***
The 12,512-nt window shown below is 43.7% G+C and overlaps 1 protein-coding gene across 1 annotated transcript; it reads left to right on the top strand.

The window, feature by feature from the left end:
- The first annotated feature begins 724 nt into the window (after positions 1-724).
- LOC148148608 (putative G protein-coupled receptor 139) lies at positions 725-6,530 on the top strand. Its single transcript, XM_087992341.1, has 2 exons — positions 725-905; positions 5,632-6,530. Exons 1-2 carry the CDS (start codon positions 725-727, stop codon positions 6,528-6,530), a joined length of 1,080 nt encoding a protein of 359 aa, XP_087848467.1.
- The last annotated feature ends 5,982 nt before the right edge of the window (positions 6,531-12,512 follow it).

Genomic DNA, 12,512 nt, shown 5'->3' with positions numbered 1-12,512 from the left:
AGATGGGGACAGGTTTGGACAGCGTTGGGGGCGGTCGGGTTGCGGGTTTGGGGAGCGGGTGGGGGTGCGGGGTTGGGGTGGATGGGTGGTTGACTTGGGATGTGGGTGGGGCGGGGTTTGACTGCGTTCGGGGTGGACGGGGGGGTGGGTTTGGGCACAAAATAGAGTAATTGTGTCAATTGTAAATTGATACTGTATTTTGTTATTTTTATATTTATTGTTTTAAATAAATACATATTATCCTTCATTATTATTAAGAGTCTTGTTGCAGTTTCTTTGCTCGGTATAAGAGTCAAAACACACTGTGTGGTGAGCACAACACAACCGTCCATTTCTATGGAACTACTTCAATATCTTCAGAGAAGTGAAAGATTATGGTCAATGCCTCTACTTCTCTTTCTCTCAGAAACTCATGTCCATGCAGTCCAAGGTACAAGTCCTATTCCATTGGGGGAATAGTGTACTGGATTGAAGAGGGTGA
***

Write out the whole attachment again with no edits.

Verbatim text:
The 12,512-nt window shown below is 43.7% G+C and overlaps 1 protein-coding gene across 1 annotated transcript; it reads left to right on the top strand.

The window, feature by feature from the left end:
- The first annotated feature begins 724 nt into the window (after positions 1-724).
- LOC148148608 (putative G protein-coupled receptor 139) lies at positions 725-6,530 on the top strand. Its single transcript, XM_087992341.1, has 2 exons — positions 725-905; positions 5,632-6,530. Exons 1-2 carry the CDS (start codon positions 725-727, stop codon positions 6,528-6,530), a joined length of 1,080 nt encoding a protein of 359 aa, XP_087848467.1.
- The last annotated feature ends 5,982 nt before the right edge of the window (positions 6,531-12,512 follow it).

Genomic DNA, 12,512 nt, shown 5'->3' with positions numbered 1-12,512 from the left:
AGATGGGGACAGGTTTGGACAGCGTTGGGGGCGGTCGGGTTGCGGGTTTGGGGAGCGGGTGGGGGTGCGGGGTTGGGGTGGATGGGTGGTTGACTTGGGATGTGGGTGGGGCGGGGTTTGACTGCGTTCGGGGTGGACGGGGGGGTGGGTTTGGGCACAAAATAGAGTAATTGTGTCAATTGTAAATTGATACTGTATTTTGTTATTTTTATATTTATTGTTTTAAATAAATACATATTATCCTTCATTATTATTAAGAGTCTTGTTGCAGTTTCTTTGCTCGGTATAAGAGTCAAAACACACTGTGTGGTGAGCACAACACAACCGTCCATTTCTATGGAACTACTTCAATATCTTCAGAGAAGTGAAAGATTATGGTCAATGCCTCTACTTCTCTTTCTCTCAGAAACTCATGTCCATGCAGTCCAAGGTACAAGTCCTATTCCATTGGGGGAATAGTGTACTGGATTGAAGAGGGTGA